Worth Pondering…

Make it a good day! Get outdoors!

Wildness is a Necessity: Interest in Camping Is at an All-Time High Following COVID-19 Outbreak

Now, more than ever before, it is evident that the outdoors is vital to our wellbeing.

The international ripple of COVID-19 has dealt a crippling hand to select businesses and industries. And yet, unfamiliar circumstances have simultaneously provided others unparalleled profitability—and not just those in the toilet paper or hand sanitizer industries.

Meaher State Park, Alabama © Rex Vogel, all rights reserved

Sales of bicycles, for example, have spiked so significantly in the U.S. that the nation is now facing a shortage—especially on low-end models—as overworked suppliers struggle to keep up with the never-before-seen demand.

Along the Colorado River, Arizona © Rex Vogel, all rights reserved

Similarly, public interest in camping has increased exponentially in the months since the nation first locked its doors. A dread of at-home confinement has led to the American public turning its eyes toward the outdoors, according to recent data.

Along the Mississippi River, Arkansas © Rex Vogel, all rights reserved

Some families have spent decades loading up the camper and heading to the lakes and forests for a week or two of relaxation. But thanks to a drastic change in travel habits, some folks are now getting that first camper and discovering state parks. It’s the kind of family getaway that’s been around for a long time, hitching up the camper, or loading the motorhome, or packing a tent and heading to a state park. Those campsites are tucked away in piney hills, laid out along clear-water lakes or streams, or nestled among the oak trees in a mountain hideaway.

Parker Canyon Lake, Arizona © Rex Vogel, all rights reserved

The renowned naturalist John Muir wrote that “thousands of tired, nerve-shaken, over-civilized people are beginning to find out that going to the mountains is going home; that wildness is a necessity; and that mountain parks and reservations are useful not only as fountains of timber and irrigating rivers, but as fountains of life.”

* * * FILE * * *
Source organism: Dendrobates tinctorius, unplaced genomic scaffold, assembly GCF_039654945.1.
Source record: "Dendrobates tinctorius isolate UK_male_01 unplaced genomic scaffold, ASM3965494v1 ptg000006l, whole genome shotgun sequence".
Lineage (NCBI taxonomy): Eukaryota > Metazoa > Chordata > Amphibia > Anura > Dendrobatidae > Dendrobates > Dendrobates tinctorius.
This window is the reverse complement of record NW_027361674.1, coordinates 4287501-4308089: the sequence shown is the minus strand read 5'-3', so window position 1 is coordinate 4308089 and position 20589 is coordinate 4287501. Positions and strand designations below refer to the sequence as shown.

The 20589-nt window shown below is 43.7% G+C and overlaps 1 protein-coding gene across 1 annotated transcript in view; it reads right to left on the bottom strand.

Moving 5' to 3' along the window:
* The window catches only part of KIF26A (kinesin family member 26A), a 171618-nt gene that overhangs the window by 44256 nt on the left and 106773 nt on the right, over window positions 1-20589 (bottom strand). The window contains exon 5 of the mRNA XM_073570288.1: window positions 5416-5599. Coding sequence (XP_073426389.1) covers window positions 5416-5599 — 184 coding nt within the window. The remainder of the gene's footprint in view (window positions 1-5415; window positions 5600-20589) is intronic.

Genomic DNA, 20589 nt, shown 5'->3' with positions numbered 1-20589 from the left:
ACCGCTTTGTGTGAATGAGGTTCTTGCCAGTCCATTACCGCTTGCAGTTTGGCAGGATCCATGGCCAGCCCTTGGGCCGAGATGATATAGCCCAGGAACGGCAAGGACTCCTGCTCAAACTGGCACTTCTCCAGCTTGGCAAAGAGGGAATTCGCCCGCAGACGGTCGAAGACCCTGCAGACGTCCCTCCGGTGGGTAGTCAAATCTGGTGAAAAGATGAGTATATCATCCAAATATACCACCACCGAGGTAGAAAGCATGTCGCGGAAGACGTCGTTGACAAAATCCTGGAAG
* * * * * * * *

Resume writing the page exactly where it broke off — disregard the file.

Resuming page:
The world has changed immensely since he wrote this in 1901. People, now more than ever, seek the benefits of nature.

Pinnacles National Park,California © Rex Vogel, all rights reserved

Safe Ways to Recreate Outside This Summer

Now, more than ever before, it is evident that the outdoors is vital to our wellbeing.

Laura S. Walker State Park, Georgia © Rex Vogel, all rights reserved

As states and local communities continue to manage the COVID-19 pandemic, guidelines about what activities are safest and where people should visit continue to evolve. Many are seeking opportunities for outdoor recreation, including visits to the nation’s public lands, waterways, and public spaces like parks and trails.

Artisan Village, Berea, Kentucky © Rex Vogel, all rights reserved

With the summer season in full swing, the Recreate Responsibly Coalition released an update to its tips, initially released in May, for safely recreating outdoors. The coalition first came together two months ago as a group of two dozen organizations based in Washington State. Since then, the group has grown into a diverse, nationwide community of over 500 businesses, government agencies, nonprofits, outdoor media, and influencers. The coalition’s common ground is a shared love of the outdoors, a desire to help everyone experience the benefits of nature, and a belief that by sharing best practices, people can get outside safely and help keep our parks, trails, and public lands open.

Along the Tech at St. Martinsville, Louisiana © Rex Vogel, all rights reserved

The overall #RecreateResponsibly message remains simple: We all have a role to play in keeping people, places, and communities safe as we enjoy the outdoors this summer and beyond. 

The latest #RecreateResponsibly guidelines are:

  • Know Before You Go—Check the status of the place you want to visit. If it is closed, don’t go. If it’s crowded, have a backup plan.
  • Plan Ahead—Prepare for facilities to be closed, pack lunch, and bring essentials like hand sanitizer.
  • Explore Locally—Limit long-distance travel and make use of local parks, trails, and public spaces. Be mindful of your impact on the communities you visit.
  • Practice Physical Distancing—Keep your group size small. Be prepared to cover your nose and mouth and give others space. If you are sick, stay home.
  • Play It Safe—Slow down and choose lower-risk activities to reduce your risk of injury. Search and rescue operations and health care resources are both strained.
  • Leave No Trace—Respect public lands and waters, as well as Native and local communities. Take all your garbage with you.
Bitter Lake National Wildlife Refuge, New Mexico © Rex Vogel, all rights reserved

Worth Pondering…

Wilderness needs no defense, only more defenders.

—Edward Abbey